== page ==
The terms “workers,” “employees,” and “self-employed contractors” have different definitions and rules under the Labor Laws in the UK. Self-employed contractors are exactly what they sound like. Similar to contractors in the United States, companies hire their services independently and without any association to any business entity. UK companies are not require by law to provide contractors with any benefits, although they can give bonuses willingly. It is important to remember for employers not to overstep their boundaries by misclassifying these terms under the UK labor laws.

Even simple acts of providing equipment or office space and giving specific instructions or otherwise regarding how a contractor should work, or when they should work, as well as other minute actions can get companies into trouble, because it changes the employer’s relationship to the contractor. As you can see, it isn’t easy to hire qualified workers in the UK despite your best intentions. The employer can, however, turn the contractor into his employee, provided he creates a draft employment agreement where both parties will sign and submit to the UK government.

Under UK labor laws the term “worker” can include employees and other individuals who are defined as people whose work nature falls between an employee and a contractor. For example, a 2018 litigation that went as high as the UK Supreme Court had Uber drivers won the case against the cab hailing company Uber of being classified as workers. Once you are classified as a worker in the UK, you are automatically entitled to some benefits, although they may not be as plentiful compared to regular full-time employees.

Statutory benefits for UK workers include:

  • Paid holidays
  • Minimum wage
  • National living wage, depending on circumstances
  • Protections against unlawful deductions
  • Paid annual leave
  • Reasonable rest breaks
  • Pension contributions from employers
  • Protection against discrimination

Individuals in the UK who enter into a formal employment agreement with a company are referred to as “employees.” Employees are entitled to the full range of benefits and protections under UK law.

Intellectual Property Rights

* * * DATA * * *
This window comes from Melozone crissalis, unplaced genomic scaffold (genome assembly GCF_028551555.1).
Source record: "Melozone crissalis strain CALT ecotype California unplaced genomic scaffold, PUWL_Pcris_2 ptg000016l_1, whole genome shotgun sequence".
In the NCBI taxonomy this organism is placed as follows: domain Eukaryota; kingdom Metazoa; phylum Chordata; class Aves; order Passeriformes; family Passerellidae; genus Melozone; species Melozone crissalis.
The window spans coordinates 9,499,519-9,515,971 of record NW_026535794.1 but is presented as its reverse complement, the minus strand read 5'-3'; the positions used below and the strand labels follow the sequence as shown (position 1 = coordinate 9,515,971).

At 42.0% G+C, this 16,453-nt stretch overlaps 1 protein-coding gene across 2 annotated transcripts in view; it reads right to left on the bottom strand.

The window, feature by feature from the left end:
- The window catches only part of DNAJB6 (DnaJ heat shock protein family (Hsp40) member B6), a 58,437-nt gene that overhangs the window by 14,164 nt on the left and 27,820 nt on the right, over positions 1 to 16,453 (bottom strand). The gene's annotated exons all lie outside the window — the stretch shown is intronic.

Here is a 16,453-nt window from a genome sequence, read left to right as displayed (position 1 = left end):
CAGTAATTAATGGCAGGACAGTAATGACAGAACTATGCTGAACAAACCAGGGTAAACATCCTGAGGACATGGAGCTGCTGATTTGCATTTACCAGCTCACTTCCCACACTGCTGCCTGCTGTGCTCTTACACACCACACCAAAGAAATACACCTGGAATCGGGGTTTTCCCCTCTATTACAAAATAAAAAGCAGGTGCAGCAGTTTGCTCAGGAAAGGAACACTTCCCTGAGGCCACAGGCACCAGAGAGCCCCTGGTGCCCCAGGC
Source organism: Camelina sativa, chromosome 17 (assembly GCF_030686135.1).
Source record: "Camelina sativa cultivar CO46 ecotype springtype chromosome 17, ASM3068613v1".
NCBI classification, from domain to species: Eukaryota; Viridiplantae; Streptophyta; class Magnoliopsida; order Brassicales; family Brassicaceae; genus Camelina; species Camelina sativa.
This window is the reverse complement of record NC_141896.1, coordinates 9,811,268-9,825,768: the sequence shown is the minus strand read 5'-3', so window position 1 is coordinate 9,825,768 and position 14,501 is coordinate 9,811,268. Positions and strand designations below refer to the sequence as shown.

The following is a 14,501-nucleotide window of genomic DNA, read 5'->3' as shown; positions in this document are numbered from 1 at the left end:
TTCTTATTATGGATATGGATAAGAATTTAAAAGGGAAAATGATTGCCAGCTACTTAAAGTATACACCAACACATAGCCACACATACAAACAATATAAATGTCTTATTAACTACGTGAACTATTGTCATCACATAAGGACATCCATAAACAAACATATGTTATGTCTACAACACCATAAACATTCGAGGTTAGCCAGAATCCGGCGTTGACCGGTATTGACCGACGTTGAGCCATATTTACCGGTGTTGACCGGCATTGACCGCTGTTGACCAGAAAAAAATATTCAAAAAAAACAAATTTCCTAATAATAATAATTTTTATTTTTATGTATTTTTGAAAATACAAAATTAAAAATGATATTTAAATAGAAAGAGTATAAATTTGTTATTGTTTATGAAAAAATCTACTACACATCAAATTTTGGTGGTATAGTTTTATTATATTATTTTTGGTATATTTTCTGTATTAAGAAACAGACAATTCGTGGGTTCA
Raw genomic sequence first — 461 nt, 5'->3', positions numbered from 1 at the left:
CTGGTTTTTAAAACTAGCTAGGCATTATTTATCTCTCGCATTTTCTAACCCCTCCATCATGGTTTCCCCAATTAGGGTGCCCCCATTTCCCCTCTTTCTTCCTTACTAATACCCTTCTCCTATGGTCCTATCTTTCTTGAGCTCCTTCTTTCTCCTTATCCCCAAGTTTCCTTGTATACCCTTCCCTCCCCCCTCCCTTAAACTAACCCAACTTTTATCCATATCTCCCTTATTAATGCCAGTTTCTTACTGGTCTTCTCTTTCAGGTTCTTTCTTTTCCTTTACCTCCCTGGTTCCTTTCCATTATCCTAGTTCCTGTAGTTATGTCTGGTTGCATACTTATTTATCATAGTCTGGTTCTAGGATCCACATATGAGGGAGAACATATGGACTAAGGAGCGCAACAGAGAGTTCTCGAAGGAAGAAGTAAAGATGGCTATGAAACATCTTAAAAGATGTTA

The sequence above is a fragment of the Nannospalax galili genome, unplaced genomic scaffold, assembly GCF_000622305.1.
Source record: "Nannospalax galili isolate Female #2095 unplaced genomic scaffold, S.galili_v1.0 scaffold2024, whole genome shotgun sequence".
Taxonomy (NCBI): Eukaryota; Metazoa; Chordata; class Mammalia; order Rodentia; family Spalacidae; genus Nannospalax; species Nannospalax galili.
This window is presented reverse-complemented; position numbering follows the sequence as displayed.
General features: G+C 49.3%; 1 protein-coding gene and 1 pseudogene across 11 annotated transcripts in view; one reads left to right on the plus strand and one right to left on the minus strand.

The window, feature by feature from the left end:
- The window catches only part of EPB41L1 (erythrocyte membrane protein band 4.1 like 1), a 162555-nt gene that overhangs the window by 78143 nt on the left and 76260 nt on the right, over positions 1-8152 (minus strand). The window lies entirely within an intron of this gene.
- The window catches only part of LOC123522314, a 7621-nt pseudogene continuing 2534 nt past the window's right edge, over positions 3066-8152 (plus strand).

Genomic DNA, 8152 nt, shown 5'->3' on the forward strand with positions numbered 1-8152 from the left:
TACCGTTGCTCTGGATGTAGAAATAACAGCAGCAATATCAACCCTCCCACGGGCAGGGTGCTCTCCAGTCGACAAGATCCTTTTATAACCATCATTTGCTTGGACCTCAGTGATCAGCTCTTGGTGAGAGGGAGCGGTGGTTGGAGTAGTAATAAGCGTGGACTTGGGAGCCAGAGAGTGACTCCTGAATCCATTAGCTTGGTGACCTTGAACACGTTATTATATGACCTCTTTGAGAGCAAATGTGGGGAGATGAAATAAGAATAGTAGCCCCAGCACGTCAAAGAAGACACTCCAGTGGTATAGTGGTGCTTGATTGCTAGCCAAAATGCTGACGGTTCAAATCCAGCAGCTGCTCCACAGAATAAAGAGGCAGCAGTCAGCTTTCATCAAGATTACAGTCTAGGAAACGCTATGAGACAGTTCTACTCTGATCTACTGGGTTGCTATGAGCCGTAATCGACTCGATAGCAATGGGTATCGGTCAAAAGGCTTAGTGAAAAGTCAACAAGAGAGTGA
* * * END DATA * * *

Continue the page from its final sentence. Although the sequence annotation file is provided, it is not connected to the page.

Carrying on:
UK intellectual property (IP) rights and protection are vastly different than other countries, especially when it comes to employment. Under UK employment law all IP rights are defaulted to contractors, which is why businesses operating in the UK must explicitly state the assignment of intellectual property rights prior to letting the contractor work. The “work for hire” concept doesn’t exist in the UK.

For this reason, most foreign employers who hire qualified workers in the UK prefer a regular employment arrangement over contractual agreements. Remote’s EOR solution provides the industry’s strongest IP protections for employers in the UK.

You may also want to read: The Ultimate Guide To Securing Your Company Name In 2022 – Ideal Steps To Take

Worker Protections
Under UK labor laws workers are protected from discrimination based on race, age, gender, religion, and other qualities that are deemed worthy of protection. In 2020, the UK Supreme Court’s employment tribunal ruled that the philosophical belief of veganism should be protected under the Equality Act.

UK Employment Contracts
The Employment Rights Act 1996 states that all UK employers are required to provide their employees a written contract agreement where it clearly states all of the details of their employment whenever they want to hire qualified workers. These contracts must include things like;

  • Job titles and descriptions
  • Start date of their employment
  • Salary and payment schedule
  • Medical and dental benefits
  • Pension plans
  • Company rules
  • Termination policies
  • Other important information

Employer Liability Insurance